African Economic and Monetary Sovereignty: How to Delink?
YSI Roundtable @Economic&Monetary Sovereignty
October 25 - 29 2022
Lets discuss new ways of thinking about epistemologies, economic development theories and networks to strategic delink in Africa.
The call for abstracts is closed, but you can still attend as a general participant.
Apply before: 9/26/22, 23:45
This YSI workshop will bring young scholars together to discuss new ways of thinking about epistemologies, methods and networks that we need for strategic delinking in Africa including debates on economic and monetary sovereignty as well as reparations.
In Africa, debates around the idea of delinking date back to the early 1980s with the implementation of structural adjustment plans, or even to the dawn of independence if one considers the pan-Africanist vision of Ghanaian President Kwame Nkrumah or the call for self-sufficiency by his Tanzanian counterpart Julius Nyerere. Today, there seems to be a need to frame the issue of delinking as part of a triptych that includes two other adjacent issues: the socio-ecological crisis and the question of global reparations.
A growing body of work exposes the environmentally unsustainable trajectory of the global economy. The continuing patterns of economic accumulation, as observed in the Global North and, to a lesser degree, in China, contribute to escalating climate change, biodiversity loss, melting glaciers, ocean acidification, and more. It is now scientifically established that the average temperature of the planet began to increase significantly from the 19th century with the industrialization of today's rich countries. The beginning of this new geological era, described as the Anthropocene or even, more tellingly, as the Capitalocene, has triggered a veritable race against time. Humanity must act before it is too late, before we reach a tipping point, when things will no longer be in our hands. This is the fundamental message regularly conveyed by the many reports issued by the Intergovernmental Panel on Climate Change (IPCC).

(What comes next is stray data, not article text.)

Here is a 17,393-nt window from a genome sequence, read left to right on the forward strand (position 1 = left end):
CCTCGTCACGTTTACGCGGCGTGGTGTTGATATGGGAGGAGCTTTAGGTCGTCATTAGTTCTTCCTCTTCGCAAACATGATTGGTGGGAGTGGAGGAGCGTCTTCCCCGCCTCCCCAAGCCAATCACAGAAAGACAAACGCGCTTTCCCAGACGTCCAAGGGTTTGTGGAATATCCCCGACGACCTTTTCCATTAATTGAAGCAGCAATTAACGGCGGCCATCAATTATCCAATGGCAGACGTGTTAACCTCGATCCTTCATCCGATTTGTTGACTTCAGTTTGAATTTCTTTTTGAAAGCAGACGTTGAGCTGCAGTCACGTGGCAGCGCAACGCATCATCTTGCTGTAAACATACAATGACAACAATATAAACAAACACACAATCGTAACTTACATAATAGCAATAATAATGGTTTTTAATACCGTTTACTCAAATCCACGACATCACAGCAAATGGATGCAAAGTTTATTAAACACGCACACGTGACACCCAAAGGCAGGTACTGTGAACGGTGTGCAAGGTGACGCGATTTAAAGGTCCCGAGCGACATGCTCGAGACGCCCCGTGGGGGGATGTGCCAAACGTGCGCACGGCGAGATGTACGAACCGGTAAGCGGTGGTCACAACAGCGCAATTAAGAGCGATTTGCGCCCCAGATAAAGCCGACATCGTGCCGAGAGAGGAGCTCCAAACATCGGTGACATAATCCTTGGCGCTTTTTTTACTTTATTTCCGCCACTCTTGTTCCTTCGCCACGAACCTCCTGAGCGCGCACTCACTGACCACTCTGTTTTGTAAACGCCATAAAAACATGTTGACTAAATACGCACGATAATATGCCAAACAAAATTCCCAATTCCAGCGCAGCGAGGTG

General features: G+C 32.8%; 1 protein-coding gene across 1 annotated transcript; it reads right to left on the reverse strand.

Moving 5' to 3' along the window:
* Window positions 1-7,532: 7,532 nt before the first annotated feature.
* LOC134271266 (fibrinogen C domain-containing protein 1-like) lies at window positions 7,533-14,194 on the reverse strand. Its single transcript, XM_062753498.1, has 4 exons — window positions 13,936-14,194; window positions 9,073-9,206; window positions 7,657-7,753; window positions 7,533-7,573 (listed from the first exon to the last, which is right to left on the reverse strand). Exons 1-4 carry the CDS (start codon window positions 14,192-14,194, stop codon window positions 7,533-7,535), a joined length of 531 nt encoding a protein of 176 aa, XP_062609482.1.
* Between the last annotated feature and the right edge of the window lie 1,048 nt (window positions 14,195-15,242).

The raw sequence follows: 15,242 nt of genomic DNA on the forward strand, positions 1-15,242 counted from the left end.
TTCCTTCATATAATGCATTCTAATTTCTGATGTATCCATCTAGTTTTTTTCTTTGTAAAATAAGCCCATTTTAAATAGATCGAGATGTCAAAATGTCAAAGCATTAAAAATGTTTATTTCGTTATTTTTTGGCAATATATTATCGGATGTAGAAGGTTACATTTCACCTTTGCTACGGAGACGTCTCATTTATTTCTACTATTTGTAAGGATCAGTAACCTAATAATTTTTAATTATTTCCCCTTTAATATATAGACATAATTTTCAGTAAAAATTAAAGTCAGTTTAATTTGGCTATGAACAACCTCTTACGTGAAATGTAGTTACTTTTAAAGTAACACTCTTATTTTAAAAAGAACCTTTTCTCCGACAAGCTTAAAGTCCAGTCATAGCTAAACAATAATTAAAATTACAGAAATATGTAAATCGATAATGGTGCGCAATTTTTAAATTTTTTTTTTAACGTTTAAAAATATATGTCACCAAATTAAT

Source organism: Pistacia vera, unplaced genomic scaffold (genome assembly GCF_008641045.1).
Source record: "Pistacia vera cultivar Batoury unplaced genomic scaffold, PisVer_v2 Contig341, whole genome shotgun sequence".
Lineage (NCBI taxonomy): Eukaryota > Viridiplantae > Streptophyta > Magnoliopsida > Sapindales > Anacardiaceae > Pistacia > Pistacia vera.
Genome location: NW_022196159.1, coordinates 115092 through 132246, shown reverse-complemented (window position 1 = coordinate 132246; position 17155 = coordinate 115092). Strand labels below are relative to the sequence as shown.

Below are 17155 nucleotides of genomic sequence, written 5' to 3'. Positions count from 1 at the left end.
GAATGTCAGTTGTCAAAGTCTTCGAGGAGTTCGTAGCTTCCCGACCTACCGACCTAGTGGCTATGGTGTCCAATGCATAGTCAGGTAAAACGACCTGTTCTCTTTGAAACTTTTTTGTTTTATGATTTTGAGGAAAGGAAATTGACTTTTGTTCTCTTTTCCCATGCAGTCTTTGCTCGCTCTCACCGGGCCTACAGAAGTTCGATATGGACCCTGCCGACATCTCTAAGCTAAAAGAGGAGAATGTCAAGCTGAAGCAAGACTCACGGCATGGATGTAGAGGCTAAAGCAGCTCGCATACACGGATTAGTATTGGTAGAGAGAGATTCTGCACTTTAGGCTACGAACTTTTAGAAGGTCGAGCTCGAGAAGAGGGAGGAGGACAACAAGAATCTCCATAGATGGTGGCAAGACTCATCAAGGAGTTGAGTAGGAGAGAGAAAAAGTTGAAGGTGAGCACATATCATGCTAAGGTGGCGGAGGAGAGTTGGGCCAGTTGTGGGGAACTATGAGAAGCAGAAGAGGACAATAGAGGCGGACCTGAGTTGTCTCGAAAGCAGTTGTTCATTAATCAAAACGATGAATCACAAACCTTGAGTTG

In order to discuss those new ways of thinking about development, the YSI round-table session will start in the format of a round-table with six young scholars from the African continent to open up into a fishbowl discussion to ensure maximum participation and engagement of the audience. The structure of fishbowl discussions allows audience members to take up a seat on the round-table to become part of the conversation in a more natural and engaged way then Q&A formats.
Time & Date
Start: October 25 2022
End: October 29 2022
- Economic Development
Sabin NENDOBE DOBAH
For questions, the Project Organizers.